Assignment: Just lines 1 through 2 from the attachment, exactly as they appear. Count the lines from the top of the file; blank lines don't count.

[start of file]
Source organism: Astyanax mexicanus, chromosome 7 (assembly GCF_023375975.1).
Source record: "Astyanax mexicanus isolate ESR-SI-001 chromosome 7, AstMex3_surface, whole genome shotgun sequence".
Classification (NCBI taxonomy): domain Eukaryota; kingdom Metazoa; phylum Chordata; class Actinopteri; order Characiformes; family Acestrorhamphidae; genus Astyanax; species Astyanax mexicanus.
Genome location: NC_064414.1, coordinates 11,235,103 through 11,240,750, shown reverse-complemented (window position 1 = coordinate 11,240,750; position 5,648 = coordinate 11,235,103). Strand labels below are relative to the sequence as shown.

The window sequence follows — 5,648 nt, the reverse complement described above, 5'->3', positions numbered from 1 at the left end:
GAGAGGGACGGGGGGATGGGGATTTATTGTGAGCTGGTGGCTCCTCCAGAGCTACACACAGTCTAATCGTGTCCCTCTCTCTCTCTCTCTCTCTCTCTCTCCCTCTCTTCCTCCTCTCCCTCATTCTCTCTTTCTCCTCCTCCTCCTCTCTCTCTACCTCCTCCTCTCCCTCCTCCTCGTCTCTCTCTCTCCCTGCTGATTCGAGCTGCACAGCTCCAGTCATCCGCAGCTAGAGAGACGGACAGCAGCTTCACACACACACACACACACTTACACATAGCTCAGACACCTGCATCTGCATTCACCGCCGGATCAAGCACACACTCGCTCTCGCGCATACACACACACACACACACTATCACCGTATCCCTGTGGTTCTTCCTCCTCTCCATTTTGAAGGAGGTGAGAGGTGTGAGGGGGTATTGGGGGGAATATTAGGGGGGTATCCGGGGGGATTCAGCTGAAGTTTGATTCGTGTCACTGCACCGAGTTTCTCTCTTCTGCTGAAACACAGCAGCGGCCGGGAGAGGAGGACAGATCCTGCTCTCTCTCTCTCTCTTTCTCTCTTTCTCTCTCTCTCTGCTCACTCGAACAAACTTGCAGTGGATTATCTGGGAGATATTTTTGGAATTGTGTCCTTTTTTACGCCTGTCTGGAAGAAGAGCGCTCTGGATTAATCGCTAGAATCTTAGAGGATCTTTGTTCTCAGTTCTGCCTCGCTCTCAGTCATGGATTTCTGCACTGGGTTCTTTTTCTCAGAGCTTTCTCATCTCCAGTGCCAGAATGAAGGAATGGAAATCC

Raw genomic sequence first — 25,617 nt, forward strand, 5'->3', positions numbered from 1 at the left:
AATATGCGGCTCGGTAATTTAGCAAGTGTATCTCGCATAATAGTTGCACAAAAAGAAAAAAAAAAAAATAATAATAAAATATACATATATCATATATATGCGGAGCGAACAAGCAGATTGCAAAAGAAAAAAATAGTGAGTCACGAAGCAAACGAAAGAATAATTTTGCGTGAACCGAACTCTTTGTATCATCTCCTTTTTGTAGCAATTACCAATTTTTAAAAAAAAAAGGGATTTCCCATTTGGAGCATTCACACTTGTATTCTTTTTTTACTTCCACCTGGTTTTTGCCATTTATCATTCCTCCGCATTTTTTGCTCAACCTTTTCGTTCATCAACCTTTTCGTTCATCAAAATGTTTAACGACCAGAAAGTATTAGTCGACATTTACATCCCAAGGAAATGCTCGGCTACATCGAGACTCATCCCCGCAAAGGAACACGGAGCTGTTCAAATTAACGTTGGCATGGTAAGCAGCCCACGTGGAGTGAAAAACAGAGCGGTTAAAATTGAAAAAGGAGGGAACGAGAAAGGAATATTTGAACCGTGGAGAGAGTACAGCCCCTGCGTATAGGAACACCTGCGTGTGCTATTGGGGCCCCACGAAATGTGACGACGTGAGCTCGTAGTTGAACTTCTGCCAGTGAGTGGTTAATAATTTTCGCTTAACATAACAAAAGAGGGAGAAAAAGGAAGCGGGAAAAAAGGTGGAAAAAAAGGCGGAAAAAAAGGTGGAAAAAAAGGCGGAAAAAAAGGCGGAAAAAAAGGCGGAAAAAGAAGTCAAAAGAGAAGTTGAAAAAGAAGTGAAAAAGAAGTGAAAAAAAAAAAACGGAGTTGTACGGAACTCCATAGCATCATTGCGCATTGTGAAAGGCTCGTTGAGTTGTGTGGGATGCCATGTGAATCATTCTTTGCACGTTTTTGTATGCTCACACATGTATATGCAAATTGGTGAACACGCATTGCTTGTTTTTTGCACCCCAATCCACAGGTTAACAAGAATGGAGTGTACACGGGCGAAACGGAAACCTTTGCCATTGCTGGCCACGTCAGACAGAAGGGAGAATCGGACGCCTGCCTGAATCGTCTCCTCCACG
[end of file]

Source organism: Astyanax mexicanus, chromosome 7 (assembly GCF_023375975.1).
Source record: "Astyanax mexicanus isolate ESR-SI-001 chromosome 7, AstMex3_surface, whole genome shotgun sequence".